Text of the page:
|July 7, 1916
Newport News, Virginia, U.S.
|March 4, 1989 72) (aged
New York City
Lloyd "Tiny" Grimes (July 7, 1916 – March 4, 1989) was an American jazz and R&B guitarist. He was a member of the Art Tatum Trio from 1943 to 1944, was a backing musician on recording sessions, and later led his own bands, including a recording session with Charlie Parker. He is notable for playing the electric tenor guitar, a four-stringed instrument.
Grimes was born in Newport News, Virginia, United States,and began his musical career playing drums and one-fingered piano. In 1938 he took up the electric four-string tenor guitar. In 1940 he joined the Cats and the Fiddle as guitarist and singer. In 1943 he joined the Art Tatum Trio as guitarist and made a number of recordings with Tatum.
After leaving Tatum, Grimes recorded with his own groups in New York and with a long list of leading musicians, including vocalist Billie Holiday. He made four recordings with his own group, augmented with Charlie Parker: "Tiny's Tempo", "Red Cross", "Romance Without Finance", and "I'll Always Love You Just the Same", the latter two featuring Grimes' singing.
In the late 1940s, he had a hit on a jazzed-up version of "Loch Lomond", with the band billed as Tiny "Mac" Grimes and the Rocking Highlandersand appearing in kilts. This group included tenor saxman Red Prysock and singer Screamin' Jay Hawkins. Grimes continued to lead his own groups into the later 1970s and he recorded on Prestige Records in a series of strong blues-based performances with Coleman Hawkins, Illinois Jacquet, Pepper Adams, Roy Eldridge and other noted players including, in 1977, Earl Hines.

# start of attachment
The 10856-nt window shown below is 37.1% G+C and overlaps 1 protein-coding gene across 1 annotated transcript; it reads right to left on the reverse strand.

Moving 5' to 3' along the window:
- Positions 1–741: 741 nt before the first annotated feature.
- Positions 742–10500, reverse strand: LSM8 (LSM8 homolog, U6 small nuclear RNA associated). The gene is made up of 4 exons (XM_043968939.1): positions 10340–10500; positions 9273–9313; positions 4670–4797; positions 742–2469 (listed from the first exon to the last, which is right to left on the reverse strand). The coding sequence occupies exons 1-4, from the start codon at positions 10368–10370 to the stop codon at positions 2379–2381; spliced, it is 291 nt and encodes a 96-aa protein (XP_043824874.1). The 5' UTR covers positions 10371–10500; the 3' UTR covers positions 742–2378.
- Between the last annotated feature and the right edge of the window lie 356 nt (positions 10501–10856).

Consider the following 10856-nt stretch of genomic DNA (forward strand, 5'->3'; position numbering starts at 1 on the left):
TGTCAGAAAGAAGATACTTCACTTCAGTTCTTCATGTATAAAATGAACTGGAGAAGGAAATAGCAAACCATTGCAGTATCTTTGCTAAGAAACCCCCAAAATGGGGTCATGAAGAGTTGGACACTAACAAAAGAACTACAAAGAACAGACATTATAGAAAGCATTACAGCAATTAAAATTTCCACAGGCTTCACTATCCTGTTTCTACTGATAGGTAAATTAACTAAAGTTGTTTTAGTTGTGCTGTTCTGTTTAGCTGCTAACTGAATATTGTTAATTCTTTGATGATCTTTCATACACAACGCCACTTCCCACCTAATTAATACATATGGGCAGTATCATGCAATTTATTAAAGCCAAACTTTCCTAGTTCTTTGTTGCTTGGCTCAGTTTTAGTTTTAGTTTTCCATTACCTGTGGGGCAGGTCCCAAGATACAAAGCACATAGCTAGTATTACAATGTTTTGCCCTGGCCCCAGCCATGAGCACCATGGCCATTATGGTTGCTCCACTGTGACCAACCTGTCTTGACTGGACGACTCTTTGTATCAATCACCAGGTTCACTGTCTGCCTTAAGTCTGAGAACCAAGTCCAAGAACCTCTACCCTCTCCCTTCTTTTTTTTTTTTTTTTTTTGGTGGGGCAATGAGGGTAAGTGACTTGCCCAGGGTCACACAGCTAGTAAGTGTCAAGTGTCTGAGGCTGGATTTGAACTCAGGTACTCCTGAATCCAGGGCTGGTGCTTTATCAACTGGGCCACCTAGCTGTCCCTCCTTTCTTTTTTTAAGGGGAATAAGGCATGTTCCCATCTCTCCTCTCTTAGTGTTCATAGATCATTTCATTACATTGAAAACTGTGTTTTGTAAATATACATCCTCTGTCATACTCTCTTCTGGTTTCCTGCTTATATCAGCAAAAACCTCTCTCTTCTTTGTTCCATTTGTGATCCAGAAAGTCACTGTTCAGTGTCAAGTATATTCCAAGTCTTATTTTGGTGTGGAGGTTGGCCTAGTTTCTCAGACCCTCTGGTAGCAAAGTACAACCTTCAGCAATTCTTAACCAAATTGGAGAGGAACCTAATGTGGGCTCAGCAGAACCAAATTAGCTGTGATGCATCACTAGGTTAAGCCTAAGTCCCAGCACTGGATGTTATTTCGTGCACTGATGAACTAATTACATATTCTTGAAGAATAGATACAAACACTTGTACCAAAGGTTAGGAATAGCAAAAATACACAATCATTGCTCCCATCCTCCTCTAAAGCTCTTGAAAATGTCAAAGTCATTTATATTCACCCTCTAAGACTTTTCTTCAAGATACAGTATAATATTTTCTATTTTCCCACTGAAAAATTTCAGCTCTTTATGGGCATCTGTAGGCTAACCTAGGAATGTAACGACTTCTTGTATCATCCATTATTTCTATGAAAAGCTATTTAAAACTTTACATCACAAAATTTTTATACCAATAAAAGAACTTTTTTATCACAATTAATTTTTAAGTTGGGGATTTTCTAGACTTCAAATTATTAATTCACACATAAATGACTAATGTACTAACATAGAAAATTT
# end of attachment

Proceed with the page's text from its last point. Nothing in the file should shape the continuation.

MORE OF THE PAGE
With Paul Williams, he co-headlined the first Moondog Coronation Ball, promoted by Alan Freed in Cleveland, Ohio, on March 21, 1952, often claimed as the first rock and roll concert.In 1953 he may have played on the Crows one-hit wonder, "Gee", that has been called the first original rock and roll record by an R&B group.
Grimes died in March 1989 in New York City from meningitis at the age of 72.
Carlos Wesley "Don" Byas was an American jazz tenor saxophonist, associated with swing and bebop. He played with Count Basie, Duke Ellington, Art Blakey, and Dizzy Gillespie, among others, and also led his own band. He lived in Europe for the last 26 years of his life.
Coleman Randolph Hawkins, nicknamed "Hawk" and sometimes "Bean", was an American jazz tenor saxophonist. One of the first prominent jazz musicians on his instrument, as Joachim E. Berendt explained: "there were some tenor players before him, but the instrument was not an acknowledged jazz horn". Hawkins biographer John Chilton described the prevalent styles of tenor saxophone solos prior to Hawkins as "mooing" and "rubbery belches". Hawkins denied being first and noted his contemporaries Happy Caldwell, Stump Evans, and Prince Robinson, although he was the first to tailor his method of improvisation to the saxophone rather than imitate the techniques of the clarinet. Hawkins' virtuosic, arpeggiated approach to improvisation, with his characteristic rich, emotional, and vibrato-laden tonal style, was the main influence on a generation of tenor players that included Chu Berry, Charlie Barnet, Tex Beneke, Ben Webster, Vido Musso, Herschel Evans, Buddy Tate, and Don Byas, and through them the later tenormen, Arnett Cobb, Illinois Jacquet, Flip Phillips, Ike Quebec, Al Sears, Paul Gonsalves, and Lucky Thompson. While Hawkins became known with swing music during the big band era, he had a role in the development of bebop in the 1940s.